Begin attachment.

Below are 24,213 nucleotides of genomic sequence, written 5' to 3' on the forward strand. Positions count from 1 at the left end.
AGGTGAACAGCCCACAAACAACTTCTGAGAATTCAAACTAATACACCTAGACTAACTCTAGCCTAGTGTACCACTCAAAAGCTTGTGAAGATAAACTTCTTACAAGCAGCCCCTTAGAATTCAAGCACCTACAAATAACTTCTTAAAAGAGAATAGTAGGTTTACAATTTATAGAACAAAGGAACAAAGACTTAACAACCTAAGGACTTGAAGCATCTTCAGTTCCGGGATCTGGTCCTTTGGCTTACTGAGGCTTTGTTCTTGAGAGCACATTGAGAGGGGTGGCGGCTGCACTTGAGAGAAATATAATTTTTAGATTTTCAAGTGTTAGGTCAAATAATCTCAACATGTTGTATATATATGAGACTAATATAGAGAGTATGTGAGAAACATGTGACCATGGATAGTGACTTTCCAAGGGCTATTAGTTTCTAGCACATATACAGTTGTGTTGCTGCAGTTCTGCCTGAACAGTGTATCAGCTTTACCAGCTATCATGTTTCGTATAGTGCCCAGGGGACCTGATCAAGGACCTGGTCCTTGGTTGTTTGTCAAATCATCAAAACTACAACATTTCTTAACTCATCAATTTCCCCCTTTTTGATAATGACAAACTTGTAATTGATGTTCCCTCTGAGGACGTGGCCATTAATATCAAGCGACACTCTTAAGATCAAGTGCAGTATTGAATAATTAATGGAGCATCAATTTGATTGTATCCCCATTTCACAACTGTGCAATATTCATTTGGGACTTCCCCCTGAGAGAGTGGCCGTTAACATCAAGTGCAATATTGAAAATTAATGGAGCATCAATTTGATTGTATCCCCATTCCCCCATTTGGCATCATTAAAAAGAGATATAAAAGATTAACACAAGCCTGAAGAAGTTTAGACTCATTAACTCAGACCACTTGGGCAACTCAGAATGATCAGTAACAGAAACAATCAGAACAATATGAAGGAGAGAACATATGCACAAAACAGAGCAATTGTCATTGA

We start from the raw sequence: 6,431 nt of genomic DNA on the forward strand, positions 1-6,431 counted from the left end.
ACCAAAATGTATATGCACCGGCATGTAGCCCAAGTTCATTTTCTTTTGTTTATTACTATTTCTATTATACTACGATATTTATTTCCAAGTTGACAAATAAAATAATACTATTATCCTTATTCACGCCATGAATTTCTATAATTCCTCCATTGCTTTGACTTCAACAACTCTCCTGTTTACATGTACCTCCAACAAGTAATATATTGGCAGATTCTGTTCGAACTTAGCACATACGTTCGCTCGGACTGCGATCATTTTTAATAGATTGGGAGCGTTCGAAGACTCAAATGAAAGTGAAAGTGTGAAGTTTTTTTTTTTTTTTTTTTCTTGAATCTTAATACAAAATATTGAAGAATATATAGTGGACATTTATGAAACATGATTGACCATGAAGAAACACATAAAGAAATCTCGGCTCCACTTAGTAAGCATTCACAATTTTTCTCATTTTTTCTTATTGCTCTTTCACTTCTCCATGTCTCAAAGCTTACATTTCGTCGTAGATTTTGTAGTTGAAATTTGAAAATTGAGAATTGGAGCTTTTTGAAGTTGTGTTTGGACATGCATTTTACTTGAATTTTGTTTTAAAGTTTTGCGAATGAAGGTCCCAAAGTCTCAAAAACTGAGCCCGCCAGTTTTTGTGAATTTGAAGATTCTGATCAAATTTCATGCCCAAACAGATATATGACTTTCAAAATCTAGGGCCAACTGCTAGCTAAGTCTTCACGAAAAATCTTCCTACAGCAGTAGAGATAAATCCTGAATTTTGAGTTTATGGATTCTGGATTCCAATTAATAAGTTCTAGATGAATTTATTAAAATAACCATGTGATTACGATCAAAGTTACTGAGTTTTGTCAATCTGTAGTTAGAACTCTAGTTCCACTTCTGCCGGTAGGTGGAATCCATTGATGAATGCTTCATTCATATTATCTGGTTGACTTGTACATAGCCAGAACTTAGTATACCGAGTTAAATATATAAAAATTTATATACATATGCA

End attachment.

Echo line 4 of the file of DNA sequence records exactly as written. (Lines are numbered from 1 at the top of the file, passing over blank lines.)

ACCAAAATGTATATGCACCGGCATGTAGCCCAAGTTCATTTTCTTTTGTTTATTACTATTTCTATTATACTACGATATTTATTTCCAAGTTGACAAATAAAATAATACTATTATCCTTATTCACGCCATGAATTTCTATAATTCCTCCATTGCTTTGACTTCAACAACTCTCCTGTTTACATGTACCTCCAACAAGTAATATATTGGCAGATTCTGTTCGAACTTAGCACATACGTTCGCTCGGACTGCGATCATTTTTAATAGATTGGGAGCGTTCGAAGACTCAAATGAAAGTGAAAGTGTGAAGTTTTTTTTTTTTTTTTTTTCTTGAATCTTAATACAAAATATTGAAGAATATATAGTGGACATTTATGAAACATGATTGACCATGAAGAAACACATAAAGAAATCTCGGCTCCACTTAGTAAGCATTCACAATTTTTCTCATTTTTTCTTATTGCTCTTTCACTTCTCCATGTCTCAAAGCTTACATTTCGTCGTAGATTTTGTAGTTGAAATTTGAAAATTGAGAATTGGAGCTTTTTGAAGTTGTGTTTGGACATGCATTTTACTTGAATTTTGTTTTAAAGTTTTGCGAATGAAGGTCCCAAAGTCTCAAAAACTGAGCCCGCCAGTTTTTGTGAATTTGAAGATTCTGATCAAATTTCATGCCCAAACAGATATATGACTTTCAAAATCTAGGGCCAACTGCTAGCTAAGTCTTCACGAAAAATCTTCCTACAGCAGTAGAGATAAATCCTGAATTTTGAGTTTATGGATTCTGGATTCCAATTAATAAGTTCTAGATGAATTTATTAAAATAACCATGTGATTACGATCAAAGTTACTGAGTTTTGTCAATCTGTAGTTAGAACTCTAGTTCCACTTCTGCCGGTAGGTGGAATCCATTGATGAATGCTTCATTCATATTATCTGGTTGACTTGTACATAGCCAGAACTTAGTATACCGAGTTAAATATATAAAAATTTATATACATATGCA